Food For Thought


food-for-thought

So here is a basic fact for you from the get go. Regardless of how hard you train, your food intake will still equate to roughly 70 – 80% of the results that you get (or don’t get) from your training. Nutrition is such a massive, diverse and often controversial subject that as my blog grows over time, I intend to write about lots of the different opinions that are out there and scientifically, what is correct and what has proven to work well both for me and my client base over the last 20 odd years to help inform people of what is actually the best way to eat.

This post is about something a little more thought-provoking; The content of what we eat and why we eat it.

Why We Eat What We Eat

I hear from my clients all the time that they eat unhealthy food because they ‘like it’, ‘deserve it’ or that they ‘need it’. I have never read an anatomy book in my life that describes an anatomical need for the human body to digest a bottle of wine and a Chinese takeaway, three evenings a week. Of course, what they are talking about is an emotional need, not a physical one. Likewise, people also tend to base their diets on what tastes good and what fills them up, rather than having a good understanding of what it actually is that their bodies need nutritionally.

Nutritional Needs

So what do our bodies need nutritionally? Well, for a start we need carbohydrates for energy. Regardless of what you might read about dieting, some carbohydrate in our diet is essential. It’s the type of carbohydrate we eat that’s important.

Starchy carbs like sweet potato, whole wheat breads, whole grain pasta and fibrous carbs like tomato, spinach, asparagus and broccoli are ideal. The second is protein. Protein repairs our bodies after exercise, builds and grows muscle and helps our immune system fight infection and illness.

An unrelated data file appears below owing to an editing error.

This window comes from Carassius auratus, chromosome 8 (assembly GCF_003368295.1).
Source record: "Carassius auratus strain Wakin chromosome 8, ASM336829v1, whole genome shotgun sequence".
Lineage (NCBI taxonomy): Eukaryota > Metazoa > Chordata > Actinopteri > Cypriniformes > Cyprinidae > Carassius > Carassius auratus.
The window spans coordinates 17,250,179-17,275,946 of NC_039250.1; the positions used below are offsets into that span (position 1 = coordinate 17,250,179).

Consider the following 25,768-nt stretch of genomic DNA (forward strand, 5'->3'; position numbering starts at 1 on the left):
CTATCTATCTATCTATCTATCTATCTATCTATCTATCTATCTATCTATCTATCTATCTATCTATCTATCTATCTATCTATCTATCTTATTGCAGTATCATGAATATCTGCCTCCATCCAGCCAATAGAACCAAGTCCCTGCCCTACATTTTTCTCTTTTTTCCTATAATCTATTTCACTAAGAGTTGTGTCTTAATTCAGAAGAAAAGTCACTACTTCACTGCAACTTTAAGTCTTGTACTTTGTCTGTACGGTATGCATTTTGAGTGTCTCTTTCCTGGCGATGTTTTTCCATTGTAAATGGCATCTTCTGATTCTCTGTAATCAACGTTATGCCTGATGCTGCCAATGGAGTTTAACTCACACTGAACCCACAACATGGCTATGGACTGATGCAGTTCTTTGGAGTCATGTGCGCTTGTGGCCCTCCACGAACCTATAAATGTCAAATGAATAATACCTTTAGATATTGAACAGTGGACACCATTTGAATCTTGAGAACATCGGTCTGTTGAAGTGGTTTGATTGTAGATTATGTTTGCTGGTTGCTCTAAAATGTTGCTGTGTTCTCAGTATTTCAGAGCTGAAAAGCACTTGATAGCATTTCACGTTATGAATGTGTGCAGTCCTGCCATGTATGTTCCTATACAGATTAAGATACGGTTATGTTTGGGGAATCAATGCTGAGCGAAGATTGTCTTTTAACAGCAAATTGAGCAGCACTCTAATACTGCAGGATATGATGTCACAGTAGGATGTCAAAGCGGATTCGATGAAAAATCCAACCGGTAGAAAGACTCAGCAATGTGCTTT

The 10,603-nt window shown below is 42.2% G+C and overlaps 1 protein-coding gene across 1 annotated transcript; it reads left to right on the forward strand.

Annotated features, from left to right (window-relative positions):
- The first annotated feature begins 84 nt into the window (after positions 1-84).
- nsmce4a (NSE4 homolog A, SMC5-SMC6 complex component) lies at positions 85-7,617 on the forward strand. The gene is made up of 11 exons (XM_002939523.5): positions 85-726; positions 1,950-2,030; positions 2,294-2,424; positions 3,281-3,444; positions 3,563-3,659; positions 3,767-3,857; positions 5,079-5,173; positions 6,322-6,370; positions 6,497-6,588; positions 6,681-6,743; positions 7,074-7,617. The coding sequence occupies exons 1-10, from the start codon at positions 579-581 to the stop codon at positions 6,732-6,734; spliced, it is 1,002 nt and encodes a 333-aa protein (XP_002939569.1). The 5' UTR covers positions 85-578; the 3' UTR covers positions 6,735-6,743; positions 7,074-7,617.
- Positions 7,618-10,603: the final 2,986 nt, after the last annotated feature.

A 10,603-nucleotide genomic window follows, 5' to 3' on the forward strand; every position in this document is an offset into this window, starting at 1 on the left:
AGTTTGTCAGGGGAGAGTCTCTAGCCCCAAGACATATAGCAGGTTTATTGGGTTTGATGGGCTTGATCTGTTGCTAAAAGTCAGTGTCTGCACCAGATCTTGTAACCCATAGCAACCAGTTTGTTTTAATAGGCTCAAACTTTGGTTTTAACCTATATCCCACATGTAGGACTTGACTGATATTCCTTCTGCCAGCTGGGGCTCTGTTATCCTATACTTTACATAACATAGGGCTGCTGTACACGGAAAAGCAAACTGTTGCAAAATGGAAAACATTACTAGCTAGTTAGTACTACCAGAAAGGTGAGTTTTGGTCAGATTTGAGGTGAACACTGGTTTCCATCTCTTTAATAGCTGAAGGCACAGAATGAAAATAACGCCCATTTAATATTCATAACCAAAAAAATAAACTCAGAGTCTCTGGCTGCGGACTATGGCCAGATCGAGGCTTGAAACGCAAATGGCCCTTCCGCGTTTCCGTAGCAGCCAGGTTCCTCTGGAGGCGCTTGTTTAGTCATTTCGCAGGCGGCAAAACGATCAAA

Examples of good quality proteins are egg whites, fish, soft cheeses (in moderation) and lean white meats such as chicken and turkey. The third is fats. We need fats for energy and for the correct function of our nervous system. Healthy, unsaturated fats of course, but fats none the less. Extra virgin olive oil, almonds, avocado and fish oils are all excellent examples.

Leaning Down

Ideally if you are training to get leaner and increase muscle tone, we need approximately 50% carbohydrates, 30% proteins and 20% fats on a daily basis. That may seem complicated but it simply means that a quarter of your plate is vegetables, a quarter of your plate is starchy carbs and a third of your plate should be your lean meats / fish (or vegetarian based proteins) and the rest is fats. That can be oil to dress a salad or even the fats that you find naturally in your fish, so you don’t always have to purposefully add fats as they can found naturally in your food.

Managing Food In The Real World

The flip side is how the majority of people actually manage their diet in the real world. We all have such busy lives that our food intake is often reactive rather than proactive around managing our jobs, kids and all the things that we get up to that keep us busy with often very little planning of the actual content of what we are eating at all.

It can offer us an emotional crutch when we need it providing short-term comfort when we are feeling down. When we are hungry our mood changes and our subconscious mind that controls our habits sends us off looking for a quick fix from unhealthy sugars and fats to quickly fill us up and make us feel content, often with no regard for the outcome.  It’s no wonder obesity is on the rise at the rate that it is.

Creating a Balance

I have a little saying that ‘nobody ever got fat from eating something once’. If you never eat cake apart from once a year on your birthday, its pretty much a certainty that it wont make you fatter. Eat cake everyday and that rule changes however. I actively encourage people to have a little of what they ‘need’ now and then. Life is to short for no indulgencies whatsoever, but take note; you will not change shape and adjust your body without quality nutrition and more importantly, the right intake of calories too.

To summarise, if you are training and have plateaued, or just starting out on your journey of getting a little healthier and fitter, try to employ a little mindfulness the next time you are hungry. Are your choices based on what your body actually needs physically or more upon what you want emotionally?

2 Comments

  1. Thanks again Danny for this thought provoking piece, I am definitely going to try to employ a little mindfulness to control my cravings for something sweet after meals!

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